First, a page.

The faith and humanity
Way back in 1988, a tiny but indomitable lady called Erminia Corace phoned to make an appointment to see me about a potential sponsorship. In those days I was PRO for the erstwhile Mid Med Bank which had just carved out a reputation for itself as a premier patron of the arts by sponsoring Nicholas de Piro’s International Dictionary of Artists who painted Malta. Lest we forget; in those days publishing Meltiensia was still considered to be a lost cause financially and only undertaken out of a sense of duty.
The late lamented Godwin Said was convinced he could turn this around by making attractive and lavishly illustrated coffee table style books out of the usual over academic and pictorially sparse tomes that used to be bought by just a small circle of cognoscenti. He was right. Mario Buhagiar’s The Iconography of Malta and Nicholas de Piro’s dictionary changed all that forever. Still, when Dottoressa Corace called it was still early days but she was persuasive and convinced us all that making the publication of the first ever book dedicated to the life and works of Mattia Preti would be a great success. Therefore it was left to me to follow and monitor the compilation and printing of this book, today, like the Buhagiar and the de Piro, a collector’s item, till its publication in 1989.
I will never forget the launch t held in the Preti Rooms at the National Museum of Fine Arts in South Street. The awareness of our heritage, strange as it may sound, was still something relatively new in those days even though in this day and age this attitude has multiplied a thousandfold, and the excitement and the sense of pride was palpable as the guests queued to order the book and look at the paintings with new eyes. The monograph, as it was always referred to, contained essays by Santino Vitelli, John T Spike, Federica Picirillo, Maurizio Marini and Claudio Strinati.
Fast forwarding to 2013 and the exhibition that was inaugurated by President George Abela last Friday, I was overtaken by a poignant wave of nostalgia as I stood before the newly restored Young Saint John, who engages the viewer with an expression that can only be described as bitter-sweet. This has always been my favourite Preti work and I am not alone. Preti was born in the Calabrian town of Taverna on February 24, 1613 which is why, on the occasion of the fourth centenary since his birth, Malta and Taverna put together this lovely exhibition of works selected from both places and top museums entitled Faith and Humanity in the Presidential Palace, Valletta. This exhibition is a tour de force and the culmination of many years of preparation undertaken by Heritage Malta and the National Museum of Fine Arts under the able direction of its curator Sandro De Bono. To all the many people who made this glorious exhibition possible go my heartfelt thanks.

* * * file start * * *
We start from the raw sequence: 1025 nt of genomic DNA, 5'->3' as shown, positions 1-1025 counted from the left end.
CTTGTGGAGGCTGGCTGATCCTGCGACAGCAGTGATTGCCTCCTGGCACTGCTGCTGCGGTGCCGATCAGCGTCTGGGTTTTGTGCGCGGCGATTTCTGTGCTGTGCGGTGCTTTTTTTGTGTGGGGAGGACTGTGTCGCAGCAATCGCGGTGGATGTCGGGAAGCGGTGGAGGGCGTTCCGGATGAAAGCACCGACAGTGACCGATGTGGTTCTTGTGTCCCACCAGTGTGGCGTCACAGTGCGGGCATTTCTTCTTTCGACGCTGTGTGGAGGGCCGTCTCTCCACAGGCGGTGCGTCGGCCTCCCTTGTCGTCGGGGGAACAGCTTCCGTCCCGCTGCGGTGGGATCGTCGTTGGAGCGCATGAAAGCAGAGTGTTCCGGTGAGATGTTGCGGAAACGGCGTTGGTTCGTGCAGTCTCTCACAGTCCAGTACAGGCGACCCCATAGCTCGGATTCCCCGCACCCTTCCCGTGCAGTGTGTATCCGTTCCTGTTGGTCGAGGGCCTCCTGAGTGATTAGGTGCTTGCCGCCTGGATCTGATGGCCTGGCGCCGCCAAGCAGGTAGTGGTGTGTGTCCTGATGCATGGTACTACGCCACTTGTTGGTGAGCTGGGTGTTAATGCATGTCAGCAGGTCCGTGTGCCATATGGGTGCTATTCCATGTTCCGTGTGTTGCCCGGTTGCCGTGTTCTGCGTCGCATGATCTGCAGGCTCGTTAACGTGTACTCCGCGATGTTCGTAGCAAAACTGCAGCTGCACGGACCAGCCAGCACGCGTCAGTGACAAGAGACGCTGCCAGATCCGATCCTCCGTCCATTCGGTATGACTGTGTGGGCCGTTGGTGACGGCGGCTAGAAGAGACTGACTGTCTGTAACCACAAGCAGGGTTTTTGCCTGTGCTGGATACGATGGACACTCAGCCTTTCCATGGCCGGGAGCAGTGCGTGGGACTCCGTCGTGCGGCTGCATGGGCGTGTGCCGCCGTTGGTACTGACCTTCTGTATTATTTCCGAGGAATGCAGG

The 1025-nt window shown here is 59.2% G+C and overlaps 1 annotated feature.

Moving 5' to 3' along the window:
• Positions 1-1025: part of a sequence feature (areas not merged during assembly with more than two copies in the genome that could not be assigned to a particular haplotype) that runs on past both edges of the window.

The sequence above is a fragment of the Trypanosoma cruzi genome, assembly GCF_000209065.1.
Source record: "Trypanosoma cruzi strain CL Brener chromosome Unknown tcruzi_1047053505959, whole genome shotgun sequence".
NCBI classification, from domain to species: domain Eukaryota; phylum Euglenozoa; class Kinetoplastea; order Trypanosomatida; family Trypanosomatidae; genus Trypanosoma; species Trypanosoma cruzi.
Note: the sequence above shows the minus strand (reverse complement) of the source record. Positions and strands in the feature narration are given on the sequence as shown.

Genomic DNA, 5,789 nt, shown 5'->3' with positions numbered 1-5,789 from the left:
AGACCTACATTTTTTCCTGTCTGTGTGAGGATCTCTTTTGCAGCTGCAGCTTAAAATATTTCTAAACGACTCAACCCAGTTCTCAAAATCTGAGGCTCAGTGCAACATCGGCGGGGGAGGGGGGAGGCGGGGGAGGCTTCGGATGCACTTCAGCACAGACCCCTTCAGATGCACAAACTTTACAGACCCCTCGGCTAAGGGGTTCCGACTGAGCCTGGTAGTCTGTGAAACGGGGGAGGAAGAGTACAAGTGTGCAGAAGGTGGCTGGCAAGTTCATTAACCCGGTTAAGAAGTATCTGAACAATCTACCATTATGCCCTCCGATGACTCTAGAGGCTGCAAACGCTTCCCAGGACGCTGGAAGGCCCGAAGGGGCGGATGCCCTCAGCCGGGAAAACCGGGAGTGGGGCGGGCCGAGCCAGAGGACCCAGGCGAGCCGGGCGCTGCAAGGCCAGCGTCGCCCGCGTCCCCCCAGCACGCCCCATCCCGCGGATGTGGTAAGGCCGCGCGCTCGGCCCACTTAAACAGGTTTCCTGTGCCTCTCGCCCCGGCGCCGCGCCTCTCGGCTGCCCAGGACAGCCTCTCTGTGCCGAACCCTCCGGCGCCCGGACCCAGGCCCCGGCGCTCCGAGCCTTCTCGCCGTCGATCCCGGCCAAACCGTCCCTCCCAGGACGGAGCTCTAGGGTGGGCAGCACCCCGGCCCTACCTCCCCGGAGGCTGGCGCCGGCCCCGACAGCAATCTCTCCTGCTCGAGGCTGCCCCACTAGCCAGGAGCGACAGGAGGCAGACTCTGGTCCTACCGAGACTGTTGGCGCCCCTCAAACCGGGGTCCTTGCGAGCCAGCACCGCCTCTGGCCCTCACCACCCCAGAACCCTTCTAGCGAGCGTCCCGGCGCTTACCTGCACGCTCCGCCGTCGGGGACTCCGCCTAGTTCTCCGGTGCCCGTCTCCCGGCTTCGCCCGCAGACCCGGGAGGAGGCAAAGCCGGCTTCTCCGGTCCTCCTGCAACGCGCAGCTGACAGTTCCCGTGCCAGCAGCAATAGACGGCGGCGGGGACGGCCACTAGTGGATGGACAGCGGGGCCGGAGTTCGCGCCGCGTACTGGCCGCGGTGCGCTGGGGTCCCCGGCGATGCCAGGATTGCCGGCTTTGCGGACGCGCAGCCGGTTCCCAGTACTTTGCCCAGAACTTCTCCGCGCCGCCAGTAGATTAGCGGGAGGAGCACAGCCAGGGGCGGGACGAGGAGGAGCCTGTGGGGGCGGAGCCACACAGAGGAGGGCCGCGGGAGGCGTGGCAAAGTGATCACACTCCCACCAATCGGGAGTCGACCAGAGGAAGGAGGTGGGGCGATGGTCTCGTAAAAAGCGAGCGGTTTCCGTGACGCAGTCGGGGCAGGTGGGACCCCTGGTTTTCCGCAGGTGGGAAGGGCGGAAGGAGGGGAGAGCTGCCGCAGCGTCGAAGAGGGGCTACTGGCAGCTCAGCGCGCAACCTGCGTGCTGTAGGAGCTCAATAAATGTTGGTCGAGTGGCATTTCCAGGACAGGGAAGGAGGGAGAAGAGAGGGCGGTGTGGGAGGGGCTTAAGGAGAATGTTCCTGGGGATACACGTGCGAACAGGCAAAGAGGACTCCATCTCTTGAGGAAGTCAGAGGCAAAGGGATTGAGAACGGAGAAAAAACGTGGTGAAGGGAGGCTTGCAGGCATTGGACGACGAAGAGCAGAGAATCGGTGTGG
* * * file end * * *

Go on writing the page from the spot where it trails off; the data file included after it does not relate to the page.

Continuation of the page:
Many of the works we know and love are there but they have now been beautifully restored. The Young Saint John is a case in point but the glorious Martyrdom of Saint Catherine, one of the many, has a story to tell as it started out in life as a Martyrdom of St Paul! There are a number of paintings from other museums, some of which I have seen before in my peregrinations, like the marvellous Jesus and the Sons of Zebedee in the Brera, the story of which gives the exhibition its title, and the glorious altarpiece from Taverna depicting St John in the full glory of virile manhood, his body twisted in the classical line of beauty so lauded by Hogarth; a direct descendant of Praxiteles’s Hermes and Dionysius with a three quarter portrait of the Cavaliere Calabrese himself in the habit of the Order.
It cost Mattia Preti the entire ceiling of the conventual church of St John to be admitted in what was then the most aristocratic order of chivalry in the world. No wonder he was so inordinately proud and it is to me logical to conclude that by placing himself in this altarpiece, painted in Malta for Taverna, Preti wanted to show his compatriots how well he had done.
The Christ Risen in Glory with Saints from the Prado contains a delightful little pentimento but I simply cannot get over the beauty of the three central figures of St Francis of Assisi, St Mary Magdalene and St Jerome with a putto holding his eschewed cardinal’s hat. The rather gruesome most Counter Reformation that decapitated St John the Baptist in amazing foreshortening came from the archbishopric of Seville. Not my favourite iconographic subject but one can understand how in that relatively violent age a decapitated body was, mercifully, a far more familiar sight than it would ever be today. There is a similar decapitated corpse in the Capodimonte Judith which is even more gruesome. But that was the spirit of the age.
I love the strength and vigour in the painting from the Abatellis in Palermo of the four evangelists unusually depicted as a group along with their avatars, the ox, the lion, the eagle and the angel. All busy writing except for St Luke who is busy painting a Madonna and Child. I was also intrigued by The Concertino formerly in the Barolo collection and now in the Alba Municipio. A woman at what could possibly be a clavichord and two children in something that precedes, by three centuries, Matisse’s The Music Lesson with all its variations which I love. These paintings and many more have been assembled for our delectation in this lovely exhibition.
Mattia Preti was to Valletta and St John’s Co Cathedral what Gianlorenzo Bernini was to Rome and St Peter’s. He is immensely important to local art history and his influence has been all pervasive. His influences – Caravaggio, primarily and the giants of the Bolognese School such as Guercino and Lanfranco – put Maltese art in the mainstream; something that was unfortunately lost in the 19th and 20th centuries. But that is another story.